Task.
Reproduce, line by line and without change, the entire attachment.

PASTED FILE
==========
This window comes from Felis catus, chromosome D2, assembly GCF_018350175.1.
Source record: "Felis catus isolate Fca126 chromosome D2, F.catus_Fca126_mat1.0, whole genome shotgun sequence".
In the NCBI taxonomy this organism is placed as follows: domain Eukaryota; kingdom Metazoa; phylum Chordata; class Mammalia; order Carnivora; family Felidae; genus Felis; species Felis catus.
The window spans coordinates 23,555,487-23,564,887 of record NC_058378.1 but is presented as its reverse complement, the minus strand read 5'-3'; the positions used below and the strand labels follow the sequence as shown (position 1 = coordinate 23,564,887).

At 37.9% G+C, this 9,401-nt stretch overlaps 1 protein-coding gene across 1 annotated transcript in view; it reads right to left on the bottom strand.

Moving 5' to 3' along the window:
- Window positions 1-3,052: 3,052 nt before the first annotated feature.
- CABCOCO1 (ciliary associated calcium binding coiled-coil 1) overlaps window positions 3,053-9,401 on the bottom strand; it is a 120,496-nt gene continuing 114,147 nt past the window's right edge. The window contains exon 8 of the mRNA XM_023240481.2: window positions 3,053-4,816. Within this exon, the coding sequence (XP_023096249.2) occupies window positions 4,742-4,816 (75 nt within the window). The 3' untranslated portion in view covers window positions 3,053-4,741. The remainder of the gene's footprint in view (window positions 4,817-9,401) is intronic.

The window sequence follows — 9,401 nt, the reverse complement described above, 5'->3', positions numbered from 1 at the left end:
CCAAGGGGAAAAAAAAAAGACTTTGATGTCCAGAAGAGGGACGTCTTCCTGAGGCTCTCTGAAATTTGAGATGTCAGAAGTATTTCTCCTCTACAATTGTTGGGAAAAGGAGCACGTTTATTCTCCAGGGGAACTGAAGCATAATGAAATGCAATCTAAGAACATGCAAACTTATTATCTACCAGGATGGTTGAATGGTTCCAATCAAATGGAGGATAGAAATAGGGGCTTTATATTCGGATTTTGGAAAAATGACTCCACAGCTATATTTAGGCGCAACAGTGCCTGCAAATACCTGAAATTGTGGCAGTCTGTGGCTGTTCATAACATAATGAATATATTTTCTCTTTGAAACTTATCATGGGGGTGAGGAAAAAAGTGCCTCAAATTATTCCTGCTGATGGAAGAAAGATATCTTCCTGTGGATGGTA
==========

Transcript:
This window comes from Felis catus, chromosome D2, assembly GCF_018350175.1.
Source record: "Felis catus isolate Fca126 chromosome D2, F.catus_Fca126_mat1.0, whole genome shotgun sequence".
In the NCBI taxonomy this organism is placed as follows: domain Eukaryota; kingdom Metazoa; phylum Chordata; class Mammalia; order Carnivora; family Felidae; genus Felis; species Felis catus.
The window spans coordinates 23,555,487-23,564,887 of record NC_058378.1 but is presented as its reverse complement, the minus strand read 5'-3'; the positions used below and the strand labels follow the sequence as shown (position 1 = coordinate 23,564,887).

At 37.9% G+C, this 9,401-nt stretch overlaps 1 protein-coding gene across 1 annotated transcript in view; it reads right to left on the bottom strand.

Moving 5' to 3' along the window:
- Window positions 1-3,052: 3,052 nt before the first annotated feature.
- CABCOCO1 (ciliary associated calcium binding coiled-coil 1) overlaps window positions 3,053-9,401 on the bottom strand; it is a 120,496-nt gene continuing 114,147 nt past the window's right edge. The window contains exon 8 of the mRNA XM_023240481.2: window positions 3,053-4,816. Within this exon, the coding sequence (XP_023096249.2) occupies window positions 4,742-4,816 (75 nt within the window). The 3' untranslated portion in view covers window positions 3,053-4,741. The remainder of the gene's footprint in view (window positions 4,817-9,401) is intronic.

The window sequence follows — 9,401 nt, the reverse complement described above, 5'->3', positions numbered from 1 at the left end:
CCAAGGGGAAAAAAAAAAGACTTTGATGTCCAGAAGAGGGACGTCTTCCTGAGGCTCTCTGAAATTTGAGATGTCAGAAGTATTTCTCCTCTACAATTGTTGGGAAAAGGAGCACGTTTATTCTCCAGGGGAACTGAAGCATAATGAAATGCAATCTAAGAACATGCAAACTTATTATCTACCAGGATGGTTGAATGGTTCCAATCAAATGGAGGATAGAAATAGGGGCTTTATATTCGGATTTTGGAAAAATGACTCCACAGCTATATTTAGGCGCAACAGTGCCTGCAAATACCTGAAATTGTGGCAGTCTGTGGCTGTTCATAACATAATGAATATATTTTCTCTTTGAAACTTATCATGGGGGTGAGGAAAAAAGTGCCTCAAATTATTCCTGCTGATGGAAGAAAGATATCTTCCTGTGGATGGTA